Daniel Rogger is a PhD in Economics candidate at UCL. He is also a PhD scholar at the Institute for Fiscal Studies. His research focuses on Development Economics, Political Economy and Public Economics.
More details are available at www.danrogger.com
- Development Economics
- Political Economy
- Public Economics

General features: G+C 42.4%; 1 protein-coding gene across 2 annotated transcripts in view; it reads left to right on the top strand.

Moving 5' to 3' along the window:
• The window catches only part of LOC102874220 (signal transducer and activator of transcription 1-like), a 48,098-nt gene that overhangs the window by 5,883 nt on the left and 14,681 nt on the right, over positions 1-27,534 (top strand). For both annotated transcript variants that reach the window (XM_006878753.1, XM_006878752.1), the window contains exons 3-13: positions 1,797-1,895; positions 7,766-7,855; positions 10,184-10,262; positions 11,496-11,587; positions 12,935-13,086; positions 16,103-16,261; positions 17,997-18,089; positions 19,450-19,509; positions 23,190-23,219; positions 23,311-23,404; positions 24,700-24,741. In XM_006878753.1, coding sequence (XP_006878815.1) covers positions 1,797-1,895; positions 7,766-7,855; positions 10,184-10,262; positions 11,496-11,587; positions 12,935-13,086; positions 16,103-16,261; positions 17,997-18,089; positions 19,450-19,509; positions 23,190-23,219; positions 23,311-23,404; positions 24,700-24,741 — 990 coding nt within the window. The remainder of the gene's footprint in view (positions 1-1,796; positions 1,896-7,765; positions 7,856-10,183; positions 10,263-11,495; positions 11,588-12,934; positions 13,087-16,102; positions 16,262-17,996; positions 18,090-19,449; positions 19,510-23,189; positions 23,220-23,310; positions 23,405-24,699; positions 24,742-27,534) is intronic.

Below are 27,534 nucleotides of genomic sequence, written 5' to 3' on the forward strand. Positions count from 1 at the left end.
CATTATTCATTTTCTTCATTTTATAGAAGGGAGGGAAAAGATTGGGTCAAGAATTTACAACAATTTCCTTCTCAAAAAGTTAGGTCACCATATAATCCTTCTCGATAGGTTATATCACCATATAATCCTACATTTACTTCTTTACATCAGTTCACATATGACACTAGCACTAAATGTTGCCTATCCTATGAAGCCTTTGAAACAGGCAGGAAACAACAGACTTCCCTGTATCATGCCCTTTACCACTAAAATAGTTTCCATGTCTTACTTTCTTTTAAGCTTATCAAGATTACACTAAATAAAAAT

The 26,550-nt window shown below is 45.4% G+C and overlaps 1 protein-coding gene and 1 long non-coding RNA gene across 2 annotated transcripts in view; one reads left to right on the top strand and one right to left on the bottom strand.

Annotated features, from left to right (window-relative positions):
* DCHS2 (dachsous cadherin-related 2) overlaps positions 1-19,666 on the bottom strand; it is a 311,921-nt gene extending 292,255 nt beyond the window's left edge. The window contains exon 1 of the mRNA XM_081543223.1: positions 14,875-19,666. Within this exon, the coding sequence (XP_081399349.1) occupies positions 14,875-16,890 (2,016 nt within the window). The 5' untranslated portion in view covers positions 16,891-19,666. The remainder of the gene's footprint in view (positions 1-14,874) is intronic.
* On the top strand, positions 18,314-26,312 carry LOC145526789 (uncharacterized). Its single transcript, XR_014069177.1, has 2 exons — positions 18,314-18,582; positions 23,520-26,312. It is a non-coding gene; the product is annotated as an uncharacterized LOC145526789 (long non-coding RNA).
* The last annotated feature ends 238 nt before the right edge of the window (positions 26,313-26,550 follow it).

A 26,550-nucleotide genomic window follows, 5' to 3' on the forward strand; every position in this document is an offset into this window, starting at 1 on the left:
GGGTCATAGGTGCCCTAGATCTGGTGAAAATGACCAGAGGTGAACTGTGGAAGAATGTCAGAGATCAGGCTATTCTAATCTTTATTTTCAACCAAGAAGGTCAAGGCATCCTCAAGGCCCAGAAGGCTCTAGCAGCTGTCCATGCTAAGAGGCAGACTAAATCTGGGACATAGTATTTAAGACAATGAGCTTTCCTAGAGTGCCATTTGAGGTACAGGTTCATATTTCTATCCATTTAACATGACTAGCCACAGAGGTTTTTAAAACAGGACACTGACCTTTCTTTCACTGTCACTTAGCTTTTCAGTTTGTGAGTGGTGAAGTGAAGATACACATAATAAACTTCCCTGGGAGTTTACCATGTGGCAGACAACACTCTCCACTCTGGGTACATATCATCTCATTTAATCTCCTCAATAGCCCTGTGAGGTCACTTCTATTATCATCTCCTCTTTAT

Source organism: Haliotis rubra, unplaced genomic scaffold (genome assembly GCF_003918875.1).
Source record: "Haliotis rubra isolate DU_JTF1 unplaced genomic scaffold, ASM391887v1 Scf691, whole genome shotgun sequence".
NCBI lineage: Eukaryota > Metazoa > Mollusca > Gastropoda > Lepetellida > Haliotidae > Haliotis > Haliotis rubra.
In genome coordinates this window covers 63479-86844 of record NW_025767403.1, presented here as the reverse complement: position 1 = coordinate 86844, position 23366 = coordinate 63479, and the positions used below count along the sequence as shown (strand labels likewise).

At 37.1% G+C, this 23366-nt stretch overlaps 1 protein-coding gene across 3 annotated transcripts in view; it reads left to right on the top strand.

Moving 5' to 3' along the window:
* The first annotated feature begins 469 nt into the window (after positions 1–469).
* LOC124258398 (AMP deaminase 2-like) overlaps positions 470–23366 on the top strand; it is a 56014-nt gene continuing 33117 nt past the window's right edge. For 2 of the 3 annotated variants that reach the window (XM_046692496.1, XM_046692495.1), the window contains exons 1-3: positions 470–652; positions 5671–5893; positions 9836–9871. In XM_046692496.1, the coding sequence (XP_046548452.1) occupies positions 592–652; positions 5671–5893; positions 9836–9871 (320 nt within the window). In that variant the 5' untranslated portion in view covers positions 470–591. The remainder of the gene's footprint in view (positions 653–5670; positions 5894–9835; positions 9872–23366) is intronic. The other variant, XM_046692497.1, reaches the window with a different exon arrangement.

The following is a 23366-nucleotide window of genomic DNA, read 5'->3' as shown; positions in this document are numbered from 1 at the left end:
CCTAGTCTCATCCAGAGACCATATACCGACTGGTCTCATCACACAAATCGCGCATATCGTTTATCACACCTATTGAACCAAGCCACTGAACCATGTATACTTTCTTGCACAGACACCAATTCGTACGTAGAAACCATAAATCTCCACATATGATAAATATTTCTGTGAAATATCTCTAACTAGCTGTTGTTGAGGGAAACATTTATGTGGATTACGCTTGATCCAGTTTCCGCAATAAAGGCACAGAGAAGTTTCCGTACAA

Both politicians and bureaucrats are viewed as critically important agents in growth and public welfare. This paper investigates the causes and consequences of interactions between these agents, along two key margins: which bureaucrats a politician delegates the delivery of public projects to, and the incentives that politicians provide to those bureaucrats. To investigate these issues, I assemble a novel data set from Nigeria, which combines the political careers of politicians, measures of their interactions with bureaucrats, and credible audits of the projects they deliver. I find that politicians facing high levels of political competition are more likely to (1) delegate the implementation of public projects in their constituency to more autonomous organizations; and (2) provide informal incentives to bureaucrats in those organizations. Guided by a moral hazard model, I assess the separate impacts of the delegation and incentive margins using an instrumental variables strategy. I find that delegation to more productive bureaucrats is the key channel through which politicians improve the bureaucracy's output when faced with high levels of political competition. The results have implications for the design of organizations that regulate politicians' interactions with the bureaucracy.